How One Creative Vagabond Made A Career Out Of Traveling And Shopping

06.10.17 4 months ago

Facebook/Unk and Wil

A new age of style is dawning. No longer are Hawaiian shirts the sole territory of embarrassing dads on their yearly beach vacations. They’re now being recognized as full on fashion pieces. Trendy even. It’s a movement that vintage retailer Lindsay Bardwil is spearheading and capitalizing on. The world traveler and fashion curator actually specializes in vintage Hawaiian shirts.

Yes, Hawaiian shirt resale is a business… and business is booming.

Aloha Spring! 🙌🏼🌸🌴Click link in bio to shop!

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Making up the “Wil” part of the Unk & Will vintage lifestyle brand, Bardwil is a Fashion Institute of Technology graduate who has worn the designer’s hat, the painter’s beret, dabbled with fashion blogging, and is now falling into stride with a vintage collection and brand.

I met Bardwil at one of her pop-up shops in the New York City. She had three racks of clothing with the most unique pieces I’d ever seen in a second hand set up. From Parisian nighties in perfect condition, to sequined disco dresses and a few letterman sweatshirts from Ivy League schools in the 60s, I felt like I was looking at an editorial spread that was pulled for a fashion shoot.

Bardwil’s mixed experience in the fashion world has given her keen insight into the needs of her customers.She tells a story of an international trip, when she realized that the vintage pieces shoppers in America are looking for aren’t in America. They’re overseas. They’re in tiny thrift shops on the end of windy streets in Italy. They’re in chain donation centers in tourist-free zones of France. They’re in local markets in India. And so she started collecting.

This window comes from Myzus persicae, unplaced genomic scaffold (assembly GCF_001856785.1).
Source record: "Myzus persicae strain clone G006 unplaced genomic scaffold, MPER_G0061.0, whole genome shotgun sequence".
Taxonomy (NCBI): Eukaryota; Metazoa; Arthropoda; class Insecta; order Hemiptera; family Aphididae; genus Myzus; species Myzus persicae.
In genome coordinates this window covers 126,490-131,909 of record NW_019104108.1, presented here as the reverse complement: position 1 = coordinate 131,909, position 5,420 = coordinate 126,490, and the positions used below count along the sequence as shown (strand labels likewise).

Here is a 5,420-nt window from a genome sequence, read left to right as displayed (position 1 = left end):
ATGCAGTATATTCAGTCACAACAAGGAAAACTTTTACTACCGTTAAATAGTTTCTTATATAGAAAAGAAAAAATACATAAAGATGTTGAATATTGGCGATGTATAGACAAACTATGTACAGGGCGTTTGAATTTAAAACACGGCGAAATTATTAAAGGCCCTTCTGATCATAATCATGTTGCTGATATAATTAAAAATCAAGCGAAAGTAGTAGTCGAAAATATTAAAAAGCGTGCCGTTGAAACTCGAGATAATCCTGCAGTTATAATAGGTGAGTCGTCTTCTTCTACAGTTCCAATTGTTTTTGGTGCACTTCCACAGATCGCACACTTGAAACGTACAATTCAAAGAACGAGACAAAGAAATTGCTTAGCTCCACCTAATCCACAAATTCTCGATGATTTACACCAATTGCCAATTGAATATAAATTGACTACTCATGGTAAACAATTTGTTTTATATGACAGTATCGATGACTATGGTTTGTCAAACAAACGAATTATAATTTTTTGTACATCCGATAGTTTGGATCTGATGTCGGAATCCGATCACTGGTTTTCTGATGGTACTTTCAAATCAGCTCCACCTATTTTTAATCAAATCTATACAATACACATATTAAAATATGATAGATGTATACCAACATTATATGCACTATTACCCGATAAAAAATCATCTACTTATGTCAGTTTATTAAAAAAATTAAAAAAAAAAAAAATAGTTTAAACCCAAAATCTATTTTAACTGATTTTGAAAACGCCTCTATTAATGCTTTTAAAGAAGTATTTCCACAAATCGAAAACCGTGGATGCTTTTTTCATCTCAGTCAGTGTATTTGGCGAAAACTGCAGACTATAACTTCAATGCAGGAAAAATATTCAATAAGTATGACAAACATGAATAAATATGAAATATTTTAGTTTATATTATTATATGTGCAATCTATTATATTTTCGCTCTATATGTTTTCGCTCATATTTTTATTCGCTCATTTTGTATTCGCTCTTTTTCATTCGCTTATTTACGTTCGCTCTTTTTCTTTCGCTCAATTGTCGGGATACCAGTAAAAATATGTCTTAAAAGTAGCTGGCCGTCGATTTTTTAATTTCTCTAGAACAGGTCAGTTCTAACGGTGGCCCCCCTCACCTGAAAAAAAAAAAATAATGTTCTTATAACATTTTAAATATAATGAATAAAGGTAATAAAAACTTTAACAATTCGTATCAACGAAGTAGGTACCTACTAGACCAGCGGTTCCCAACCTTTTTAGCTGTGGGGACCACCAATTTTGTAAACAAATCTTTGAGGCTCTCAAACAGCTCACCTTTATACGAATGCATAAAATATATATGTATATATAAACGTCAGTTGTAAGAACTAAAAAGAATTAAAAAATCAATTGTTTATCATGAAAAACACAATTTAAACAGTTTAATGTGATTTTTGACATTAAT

Over the last few years, Bardwil has traveled the world pulling pieces from obscurity and bringing them to New York where she and her partner Keri Shunk curate pop-up shops and trunk shows in addition to hosting an online retail site.

“Keri and I are extremely passionate about traveling the world, exploring new places, and finding fabric and vintage pieces wherever we go,” Bardwil tells me. “Over the years we acquired a pretty vast collection.”

With such a collection, it would have been a shame not to share it, but Bardwil and Shunk weren’t just trying to clear out their closets, they also felt a strong pull to create a business that was environmentally responsible. Curating and selling vintage clothing was well suited to this ambition.

“It was an opportunity to transition and grow our business into something new and more sustainable,” Bardwil says, “something we both feel should be a top priority for all businesses today.”

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